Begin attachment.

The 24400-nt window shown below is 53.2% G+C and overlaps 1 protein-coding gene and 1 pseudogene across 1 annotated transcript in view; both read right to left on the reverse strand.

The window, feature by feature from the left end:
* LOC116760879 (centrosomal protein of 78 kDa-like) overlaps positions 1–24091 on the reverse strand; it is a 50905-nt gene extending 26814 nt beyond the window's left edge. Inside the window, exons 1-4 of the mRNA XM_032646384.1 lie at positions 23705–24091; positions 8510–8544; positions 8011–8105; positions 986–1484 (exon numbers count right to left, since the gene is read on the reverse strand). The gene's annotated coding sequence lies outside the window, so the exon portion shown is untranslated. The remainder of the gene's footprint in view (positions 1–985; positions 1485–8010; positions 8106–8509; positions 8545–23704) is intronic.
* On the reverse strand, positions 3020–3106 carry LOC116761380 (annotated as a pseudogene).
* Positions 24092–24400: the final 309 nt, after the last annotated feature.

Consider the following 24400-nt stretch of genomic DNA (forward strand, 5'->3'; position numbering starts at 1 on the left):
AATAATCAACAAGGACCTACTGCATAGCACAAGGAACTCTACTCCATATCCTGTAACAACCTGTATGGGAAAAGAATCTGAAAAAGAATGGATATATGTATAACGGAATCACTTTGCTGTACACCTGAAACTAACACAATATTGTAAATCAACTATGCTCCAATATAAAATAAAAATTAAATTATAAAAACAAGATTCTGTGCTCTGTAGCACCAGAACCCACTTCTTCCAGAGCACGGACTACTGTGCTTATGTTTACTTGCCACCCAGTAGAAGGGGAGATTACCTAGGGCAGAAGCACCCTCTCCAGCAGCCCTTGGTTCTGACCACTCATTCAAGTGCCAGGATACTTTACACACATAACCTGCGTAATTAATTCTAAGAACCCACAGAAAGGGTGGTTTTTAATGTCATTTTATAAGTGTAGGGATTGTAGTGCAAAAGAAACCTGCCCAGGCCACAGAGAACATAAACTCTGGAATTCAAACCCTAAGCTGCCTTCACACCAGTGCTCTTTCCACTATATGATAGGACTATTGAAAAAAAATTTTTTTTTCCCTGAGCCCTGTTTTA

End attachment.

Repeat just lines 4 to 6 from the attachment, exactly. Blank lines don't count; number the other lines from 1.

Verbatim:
* On the reverse strand, positions 3020–3106 carry LOC116761380 (annotated as a pseudogene).
* Positions 24092–24400: the final 309 nt, after the last annotated feature.

Consider the following 24400-nt stretch of genomic DNA (forward strand, 5'->3'; position numbering starts at 1 on the left):